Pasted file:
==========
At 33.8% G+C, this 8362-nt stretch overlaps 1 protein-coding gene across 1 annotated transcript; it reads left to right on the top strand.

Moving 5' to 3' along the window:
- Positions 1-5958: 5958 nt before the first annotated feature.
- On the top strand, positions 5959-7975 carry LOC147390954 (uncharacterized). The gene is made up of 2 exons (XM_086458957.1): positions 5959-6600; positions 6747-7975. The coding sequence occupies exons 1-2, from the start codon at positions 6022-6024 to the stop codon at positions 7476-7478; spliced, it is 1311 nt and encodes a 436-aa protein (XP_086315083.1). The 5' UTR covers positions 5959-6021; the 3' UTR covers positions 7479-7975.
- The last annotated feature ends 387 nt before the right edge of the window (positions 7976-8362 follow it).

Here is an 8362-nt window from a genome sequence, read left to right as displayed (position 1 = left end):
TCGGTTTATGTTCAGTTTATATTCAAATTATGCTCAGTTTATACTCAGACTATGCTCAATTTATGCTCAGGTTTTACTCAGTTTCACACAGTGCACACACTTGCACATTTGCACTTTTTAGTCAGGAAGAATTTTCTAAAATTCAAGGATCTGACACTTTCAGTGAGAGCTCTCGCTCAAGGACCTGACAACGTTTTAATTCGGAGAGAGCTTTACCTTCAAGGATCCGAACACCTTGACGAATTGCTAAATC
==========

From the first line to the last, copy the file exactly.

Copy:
At 33.8% G+C, this 8362-nt stretch overlaps 1 protein-coding gene across 1 annotated transcript; it reads left to right on the top strand.

Moving 5' to 3' along the window:
- Positions 1-5958: 5958 nt before the first annotated feature.
- On the top strand, positions 5959-7975 carry LOC147390954 (uncharacterized). The gene is made up of 2 exons (XM_086458957.1): positions 5959-6600; positions 6747-7975. The coding sequence occupies exons 1-2, from the start codon at positions 6022-6024 to the stop codon at positions 7476-7478; spliced, it is 1311 nt and encodes a 436-aa protein (XP_086315083.1). The 5' UTR covers positions 5959-6021; the 3' UTR covers positions 7479-7975.
- The last annotated feature ends 387 nt before the right edge of the window (positions 7976-8362 follow it).

Here is an 8362-nt window from a genome sequence, read left to right as displayed (position 1 = left end):
TCGGTTTATGTTCAGTTTATATTCAAATTATGCTCAGTTTATACTCAGACTATGCTCAATTTATGCTCAGGTTTTACTCAGTTTCACACAGTGCACACACTTGCACATTTGCACTTTTTAGTCAGGAAGAATTTTCTAAAATTCAAGGATCTGACACTTTCAGTGAGAGCTCTCGCTCAAGGACCTGACAACGTTTTAATTCGGAGAGAGCTTTACCTTCAAGGATCCGAACACCTTGACGAATTGCTAAATC